Ricky Lovette is originally from Florida. The 6’6” junior is “really athletic,” according to the coach, and is a player who shoots the ball well from the perimeter and can also take the ball to the basket.

Preston Adams, a 6’3” senior returns after spending time at a private school. He was a part of the program before.

Although he’s had some injury problems in the pre-season, Wright says he has some skills that will help him be in the mix for playing time.
Logan McCormick, a 6’3” sophomore and the reigning regional golf champion, is back after sitting out as a freshman.

“He’s going to get a lot of junior varsity minutes and he’s going to get some varsity playing time to,” Wright says. “He’s a player that’s not afraid to mix it up on the inside and we’ll need that along the way.”
Wright has a ton of talent, most of it on the perimeter, who are battling for playing time.

Guards Austin Eichenberger, Hagan Harrison, Trey Carroll, Brandon Igo along with wings Trevor Igo, Caleb Webb and J.T. Woosley and forwards Trey Ishmael and Nolan Kendall give Wright plenty of talent to make for competitive practices.

“These guys all have talent, they all want to play and contribute and they play well together,” Wright said. “There are plenty of reasons to be optimistic about what this team can become.”

The biggest challenge for High and his staff is simply dealing with a squad that is still coming of age physically to match their basketball IQ.
Of the 15 players on the roster, High had two groups of five that played extensively the past Saturday at Scott County as the Lady Indians scrimmaged against Tates Creek.

Tates Creek defeated Montgomery County, 60-54, near the end of last season and the Indians won Saturday, 43-35. That’s not necessarily an indication of the Lady Indians being that much better, but the mere fact that they were on the top end of the score was a positive.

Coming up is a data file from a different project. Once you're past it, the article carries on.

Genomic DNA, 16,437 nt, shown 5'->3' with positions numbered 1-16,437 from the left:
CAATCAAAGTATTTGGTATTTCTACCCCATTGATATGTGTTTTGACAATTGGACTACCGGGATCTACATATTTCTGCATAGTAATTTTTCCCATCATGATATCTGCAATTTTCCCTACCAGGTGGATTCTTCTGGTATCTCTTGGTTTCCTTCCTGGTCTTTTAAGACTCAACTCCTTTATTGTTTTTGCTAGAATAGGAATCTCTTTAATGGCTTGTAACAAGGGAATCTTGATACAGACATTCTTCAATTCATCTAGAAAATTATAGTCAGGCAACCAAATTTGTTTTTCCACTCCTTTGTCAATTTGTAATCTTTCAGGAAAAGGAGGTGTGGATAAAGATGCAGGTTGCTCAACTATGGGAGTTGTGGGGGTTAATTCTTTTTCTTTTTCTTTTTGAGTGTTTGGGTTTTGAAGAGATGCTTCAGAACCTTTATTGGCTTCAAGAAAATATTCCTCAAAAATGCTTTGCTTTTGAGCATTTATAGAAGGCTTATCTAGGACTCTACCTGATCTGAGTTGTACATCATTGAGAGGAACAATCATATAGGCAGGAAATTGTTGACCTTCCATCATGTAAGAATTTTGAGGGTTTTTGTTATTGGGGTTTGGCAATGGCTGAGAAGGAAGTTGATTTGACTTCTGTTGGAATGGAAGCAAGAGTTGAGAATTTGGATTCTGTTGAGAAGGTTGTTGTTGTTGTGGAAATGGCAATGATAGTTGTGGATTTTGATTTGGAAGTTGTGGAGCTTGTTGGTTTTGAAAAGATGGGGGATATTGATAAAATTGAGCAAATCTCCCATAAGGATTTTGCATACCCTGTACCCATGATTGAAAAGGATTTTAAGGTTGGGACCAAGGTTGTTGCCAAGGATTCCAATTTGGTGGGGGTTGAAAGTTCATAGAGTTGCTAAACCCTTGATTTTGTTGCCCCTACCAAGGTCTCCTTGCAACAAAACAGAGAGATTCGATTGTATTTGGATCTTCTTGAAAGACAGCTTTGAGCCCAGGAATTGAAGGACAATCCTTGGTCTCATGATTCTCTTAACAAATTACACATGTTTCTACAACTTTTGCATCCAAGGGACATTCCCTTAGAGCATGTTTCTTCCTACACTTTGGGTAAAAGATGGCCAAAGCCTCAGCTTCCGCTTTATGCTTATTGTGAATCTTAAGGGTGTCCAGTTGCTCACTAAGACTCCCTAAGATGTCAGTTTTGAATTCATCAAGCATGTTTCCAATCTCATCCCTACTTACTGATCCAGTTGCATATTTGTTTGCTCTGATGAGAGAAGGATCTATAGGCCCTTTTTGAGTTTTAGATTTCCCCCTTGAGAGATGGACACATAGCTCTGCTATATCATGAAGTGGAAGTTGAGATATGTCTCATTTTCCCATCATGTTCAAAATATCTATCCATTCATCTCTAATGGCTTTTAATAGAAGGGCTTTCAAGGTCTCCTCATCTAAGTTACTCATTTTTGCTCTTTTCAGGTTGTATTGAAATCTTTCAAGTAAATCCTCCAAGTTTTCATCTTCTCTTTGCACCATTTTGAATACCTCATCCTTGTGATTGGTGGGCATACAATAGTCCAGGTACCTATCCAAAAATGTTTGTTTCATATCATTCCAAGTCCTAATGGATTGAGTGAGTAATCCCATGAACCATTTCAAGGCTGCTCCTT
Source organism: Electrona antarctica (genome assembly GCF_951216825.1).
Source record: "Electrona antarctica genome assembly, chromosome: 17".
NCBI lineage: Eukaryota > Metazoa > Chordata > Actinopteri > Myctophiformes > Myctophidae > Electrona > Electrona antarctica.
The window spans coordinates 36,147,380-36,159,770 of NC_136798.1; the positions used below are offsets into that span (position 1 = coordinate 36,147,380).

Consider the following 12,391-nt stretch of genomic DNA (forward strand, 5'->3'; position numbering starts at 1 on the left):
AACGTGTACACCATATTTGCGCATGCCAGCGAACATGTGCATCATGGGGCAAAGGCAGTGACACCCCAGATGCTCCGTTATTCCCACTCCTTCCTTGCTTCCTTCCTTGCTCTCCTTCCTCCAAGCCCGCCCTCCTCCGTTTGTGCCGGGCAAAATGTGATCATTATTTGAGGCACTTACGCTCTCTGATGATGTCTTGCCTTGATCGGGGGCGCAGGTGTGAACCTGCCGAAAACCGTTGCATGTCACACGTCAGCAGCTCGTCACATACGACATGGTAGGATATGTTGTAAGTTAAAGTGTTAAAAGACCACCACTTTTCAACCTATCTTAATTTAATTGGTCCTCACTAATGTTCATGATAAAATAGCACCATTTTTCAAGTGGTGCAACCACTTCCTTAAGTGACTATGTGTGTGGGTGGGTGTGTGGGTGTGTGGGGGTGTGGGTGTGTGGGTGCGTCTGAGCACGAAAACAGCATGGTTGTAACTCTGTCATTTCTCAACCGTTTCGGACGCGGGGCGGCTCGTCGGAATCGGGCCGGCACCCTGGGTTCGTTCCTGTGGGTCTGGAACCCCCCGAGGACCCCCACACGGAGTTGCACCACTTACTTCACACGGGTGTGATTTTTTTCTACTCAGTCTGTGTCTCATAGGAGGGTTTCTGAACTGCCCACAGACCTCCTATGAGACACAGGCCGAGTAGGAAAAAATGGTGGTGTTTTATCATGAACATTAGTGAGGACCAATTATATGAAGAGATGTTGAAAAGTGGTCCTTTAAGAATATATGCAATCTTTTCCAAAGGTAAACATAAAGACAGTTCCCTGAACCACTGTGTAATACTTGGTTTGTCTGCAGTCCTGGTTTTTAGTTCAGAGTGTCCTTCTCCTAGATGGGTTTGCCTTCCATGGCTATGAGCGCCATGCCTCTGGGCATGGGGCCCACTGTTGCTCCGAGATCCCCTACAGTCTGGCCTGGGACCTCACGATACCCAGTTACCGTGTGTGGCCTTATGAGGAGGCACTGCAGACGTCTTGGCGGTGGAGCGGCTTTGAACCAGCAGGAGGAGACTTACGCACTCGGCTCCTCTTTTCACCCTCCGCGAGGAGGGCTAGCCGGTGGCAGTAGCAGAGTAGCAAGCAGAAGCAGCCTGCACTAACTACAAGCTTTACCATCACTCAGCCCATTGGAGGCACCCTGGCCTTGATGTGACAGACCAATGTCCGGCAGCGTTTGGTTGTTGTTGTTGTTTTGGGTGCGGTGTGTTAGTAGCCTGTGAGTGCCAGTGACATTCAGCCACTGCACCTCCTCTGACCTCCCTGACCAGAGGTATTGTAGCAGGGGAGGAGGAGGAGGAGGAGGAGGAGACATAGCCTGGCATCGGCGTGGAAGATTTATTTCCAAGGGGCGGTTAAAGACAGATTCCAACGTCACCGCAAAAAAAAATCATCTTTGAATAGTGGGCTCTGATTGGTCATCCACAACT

“We’ve got a number of players who are going to be able to contribute,” High said. “We’ve just got to get the right mix.”
Saturday, High had freshmen Shae Harris and Ella Routt, junior Savannah Parker and eighth graders Hayden Barrier and Allie Dillon in one group with Reaghan Oney, Adrienne Tuttle, Emily Zink, Maddie Zeek and Emily Williams in another group.

Tuttle is the lone senior on the squad while Oney and Emily Williams are eighth-graders and Zeek and Zink are freshmen.

Eighth-graders Alana Williams and Allison Stigall and seventh-graders Mackenna Bromagen, Brooklyn Ferrell and Sara Zink round out the roster.
Both teams will have their final preseason scrimmages Saturday.
High will take his girls to Estill County to play the Engineers at 1 p.m.
“Tates Creek was up and down the floor with pressure and I think Estill County will be more of a half-court game, so that’ll give us a chance to see how we do in a different type of game,” High said.
The Lady Indians open the regular season Monday, Dec. 2, at the MCHS Arena against Lewis County.

Wright will send his squad against Knox Central at the MCHS Arena this Saturday at 1 p.m. in an open scrimmage.